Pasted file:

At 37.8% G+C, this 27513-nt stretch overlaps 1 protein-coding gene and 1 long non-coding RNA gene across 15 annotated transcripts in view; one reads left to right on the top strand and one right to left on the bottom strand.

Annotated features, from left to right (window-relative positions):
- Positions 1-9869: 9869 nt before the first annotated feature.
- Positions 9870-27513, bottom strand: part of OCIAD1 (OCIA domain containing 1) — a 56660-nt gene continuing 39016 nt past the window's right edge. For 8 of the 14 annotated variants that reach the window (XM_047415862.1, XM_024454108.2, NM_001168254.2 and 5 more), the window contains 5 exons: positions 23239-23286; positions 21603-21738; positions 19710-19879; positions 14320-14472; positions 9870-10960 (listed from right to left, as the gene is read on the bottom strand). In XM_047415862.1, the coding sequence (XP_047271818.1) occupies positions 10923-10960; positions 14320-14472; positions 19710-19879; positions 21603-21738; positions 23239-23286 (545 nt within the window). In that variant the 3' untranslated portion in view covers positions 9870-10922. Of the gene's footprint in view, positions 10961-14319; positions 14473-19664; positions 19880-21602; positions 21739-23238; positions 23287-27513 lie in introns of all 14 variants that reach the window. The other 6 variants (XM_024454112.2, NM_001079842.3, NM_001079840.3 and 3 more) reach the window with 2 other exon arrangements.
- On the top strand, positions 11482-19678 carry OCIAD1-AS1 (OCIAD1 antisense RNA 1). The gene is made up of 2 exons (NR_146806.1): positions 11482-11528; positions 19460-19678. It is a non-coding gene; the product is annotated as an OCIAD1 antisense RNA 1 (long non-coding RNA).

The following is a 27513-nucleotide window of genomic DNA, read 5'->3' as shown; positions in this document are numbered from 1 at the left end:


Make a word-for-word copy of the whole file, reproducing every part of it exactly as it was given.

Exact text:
At 37.8% G+C, this 27513-nt stretch overlaps 1 protein-coding gene and 1 long non-coding RNA gene across 15 annotated transcripts in view; one reads left to right on the top strand and one right to left on the bottom strand.

Annotated features, from left to right (window-relative positions):
- Positions 1-9869: 9869 nt before the first annotated feature.
- Positions 9870-27513, bottom strand: part of OCIAD1 (OCIA domain containing 1) — a 56660-nt gene continuing 39016 nt past the window's right edge. For 8 of the 14 annotated variants that reach the window (XM_047415862.1, XM_024454108.2, NM_001168254.2 and 5 more), the window contains 5 exons: positions 23239-23286; positions 21603-21738; positions 19710-19879; positions 14320-14472; positions 9870-10960 (listed from right to left, as the gene is read on the bottom strand). In XM_047415862.1, the coding sequence (XP_047271818.1) occupies positions 10923-10960; positions 14320-14472; positions 19710-19879; positions 21603-21738; positions 23239-23286 (545 nt within the window). In that variant the 3' untranslated portion in view covers positions 9870-10922. Of the gene's footprint in view, positions 10961-14319; positions 14473-19664; positions 19880-21602; positions 21739-23238; positions 23287-27513 lie in introns of all 14 variants that reach the window. The other 6 variants (XM_024454112.2, NM_001079842.3, NM_001079840.3 and 3 more) reach the window with 2 other exon arrangements.
- On the top strand, positions 11482-19678 carry OCIAD1-AS1 (OCIAD1 antisense RNA 1). The gene is made up of 2 exons (NR_146806.1): positions 11482-11528; positions 19460-19678. It is a non-coding gene; the product is annotated as an OCIAD1 antisense RNA 1 (long non-coding RNA).

The following is a 27513-nucleotide window of genomic DNA, read 5'->3' as shown; positions in this document are numbered from 1 at the left end: